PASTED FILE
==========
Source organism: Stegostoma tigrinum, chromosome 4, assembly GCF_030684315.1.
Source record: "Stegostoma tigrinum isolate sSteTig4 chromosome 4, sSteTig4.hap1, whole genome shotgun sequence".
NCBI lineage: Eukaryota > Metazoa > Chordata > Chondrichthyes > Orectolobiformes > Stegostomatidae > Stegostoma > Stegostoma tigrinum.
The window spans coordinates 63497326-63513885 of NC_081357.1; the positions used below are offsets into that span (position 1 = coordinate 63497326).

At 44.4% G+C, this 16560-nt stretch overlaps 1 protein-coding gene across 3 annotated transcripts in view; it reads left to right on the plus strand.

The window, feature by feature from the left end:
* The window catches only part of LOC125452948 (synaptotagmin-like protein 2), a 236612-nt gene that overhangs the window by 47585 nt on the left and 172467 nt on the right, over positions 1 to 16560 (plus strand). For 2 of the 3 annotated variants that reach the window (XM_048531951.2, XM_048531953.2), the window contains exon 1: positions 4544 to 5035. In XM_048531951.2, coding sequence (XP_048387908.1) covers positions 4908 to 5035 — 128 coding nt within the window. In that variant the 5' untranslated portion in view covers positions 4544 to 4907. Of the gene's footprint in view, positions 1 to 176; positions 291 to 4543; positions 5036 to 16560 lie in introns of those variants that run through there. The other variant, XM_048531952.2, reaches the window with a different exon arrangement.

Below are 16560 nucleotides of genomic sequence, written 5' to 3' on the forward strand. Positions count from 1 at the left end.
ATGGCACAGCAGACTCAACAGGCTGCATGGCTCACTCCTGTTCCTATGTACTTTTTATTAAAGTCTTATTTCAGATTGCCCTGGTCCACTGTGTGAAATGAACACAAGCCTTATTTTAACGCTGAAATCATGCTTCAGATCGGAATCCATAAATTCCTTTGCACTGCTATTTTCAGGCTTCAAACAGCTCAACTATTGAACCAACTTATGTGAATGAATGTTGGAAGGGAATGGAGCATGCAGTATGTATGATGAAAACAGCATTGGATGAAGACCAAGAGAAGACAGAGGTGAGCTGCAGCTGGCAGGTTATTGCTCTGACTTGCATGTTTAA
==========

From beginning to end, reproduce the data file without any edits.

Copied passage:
Source organism: Stegostoma tigrinum, chromosome 4, assembly GCF_030684315.1.
Source record: "Stegostoma tigrinum isolate sSteTig4 chromosome 4, sSteTig4.hap1, whole genome shotgun sequence".
NCBI lineage: Eukaryota > Metazoa > Chordata > Chondrichthyes > Orectolobiformes > Stegostomatidae > Stegostoma > Stegostoma tigrinum.
The window spans coordinates 63497326-63513885 of NC_081357.1; the positions used below are offsets into that span (position 1 = coordinate 63497326).

At 44.4% G+C, this 16560-nt stretch overlaps 1 protein-coding gene across 3 annotated transcripts in view; it reads left to right on the plus strand.

The window, feature by feature from the left end:
* The window catches only part of LOC125452948 (synaptotagmin-like protein 2), a 236612-nt gene that overhangs the window by 47585 nt on the left and 172467 nt on the right, over positions 1 to 16560 (plus strand). For 2 of the 3 annotated variants that reach the window (XM_048531951.2, XM_048531953.2), the window contains exon 1: positions 4544 to 5035. In XM_048531951.2, coding sequence (XP_048387908.1) covers positions 4908 to 5035 — 128 coding nt within the window. In that variant the 5' untranslated portion in view covers positions 4544 to 4907. Of the gene's footprint in view, positions 1 to 176; positions 291 to 4543; positions 5036 to 16560 lie in introns of those variants that run through there. The other variant, XM_048531952.2, reaches the window with a different exon arrangement.

Below are 16560 nucleotides of genomic sequence, written 5' to 3' on the forward strand. Positions count from 1 at the left end.
ATGGCACAGCAGACTCAACAGGCTGCATGGCTCACTCCTGTTCCTATGTACTTTTTATTAAAGTCTTATTTCAGATTGCCCTGGTCCACTGTGTGAAATGAACACAAGCCTTATTTTAACGCTGAAATCATGCTTCAGATCGGAATCCATAAATTCCTTTGCACTGCTATTTTCAGGCTTCAAACAGCTCAACTATTGAACCAACTTATGTGAATGAATGTTGGAAGGGAATGGAGCATGCAGTATGTATGATGAAAACAGCATTGGATGAAGACCAAGAGAAGACAGAGGTGAGCTGCAGCTGGCAGGTTATTGCTCTGACTTGCATGTTTAA